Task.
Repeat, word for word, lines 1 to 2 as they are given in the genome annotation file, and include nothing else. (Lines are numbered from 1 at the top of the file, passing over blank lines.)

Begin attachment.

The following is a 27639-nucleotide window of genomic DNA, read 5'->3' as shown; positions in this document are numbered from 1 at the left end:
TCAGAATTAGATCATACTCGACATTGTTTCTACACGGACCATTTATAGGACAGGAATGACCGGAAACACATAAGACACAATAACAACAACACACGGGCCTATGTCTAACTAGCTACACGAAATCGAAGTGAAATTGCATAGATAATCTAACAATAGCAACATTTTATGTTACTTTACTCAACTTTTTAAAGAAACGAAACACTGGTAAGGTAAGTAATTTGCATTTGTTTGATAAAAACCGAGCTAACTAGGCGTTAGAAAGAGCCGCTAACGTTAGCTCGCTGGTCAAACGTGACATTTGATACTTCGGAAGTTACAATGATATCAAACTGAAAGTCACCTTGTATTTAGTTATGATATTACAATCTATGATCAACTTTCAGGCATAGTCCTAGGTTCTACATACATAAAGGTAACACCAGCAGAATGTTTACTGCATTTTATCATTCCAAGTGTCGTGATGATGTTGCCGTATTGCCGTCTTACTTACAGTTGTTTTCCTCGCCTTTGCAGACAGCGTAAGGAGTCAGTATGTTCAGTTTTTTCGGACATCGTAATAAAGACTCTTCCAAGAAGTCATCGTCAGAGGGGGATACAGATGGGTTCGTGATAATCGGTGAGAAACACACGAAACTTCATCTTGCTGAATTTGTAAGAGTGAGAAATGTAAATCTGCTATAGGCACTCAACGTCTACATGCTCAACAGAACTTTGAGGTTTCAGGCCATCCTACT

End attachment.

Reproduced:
The following is a 27639-nucleotide window of genomic DNA, read 5'->3' as shown; positions in this document are numbered from 1 at the left end:
TCAGAATTAGATCATACTCGACATTGTTTCTACACGGACCATTTATAGGACAGGAATGACCGGAAACACATAAGACACAATAACAACAACACACGGGCCTATGTCTAACTAGCTACACGAAATCGAAGTGAAATTGCATAGATAATCTAACAATAGCAACATTTTATGTTACTTTACTCAACTTTTTAAAGAAACGAAACACTGGTAAGGTAAGTAATTTGCATTTGTTTGATAAAAACCGAGCTAACTAGGCGTTAGAAAGAGCCGCTAACGTTAGCTCGCTGGTCAAACGTGACATTTGATACTTCGGAAGTTACAATGATATCAAACTGAAAGTCACCTTGTATTTAGTTATGATATTACAATCTATGATCAACTTTCAGGCATAGTCCTAGGTTCTACATACATAAAGGTAACACCAGCAGAATGTTTACTGCATTTTATCATTCCAAGTGTCGTGATGATGTTGCCGTATTGCCGTCTTACTTACAGTTGTTTTCCTCGCCTTTGCAGACAGCGTAAGGAGTCAGTATGTTCAGTTTTTTCGGACATCGTAATAAAGACTCTTCCAAGAAGTCATCGTCAGAGGGGGATACAGATGGGTTCGTGATAATCGGTGAGAAACACACGAAACTTCATCTTGCTGAATTTGTAAGAGTGAGAAATGTAAATCTGCTATAGGCACTCAACGTCTACATGCTCAACAGAACTTTGAGGTTTCAGGCCATCCTACT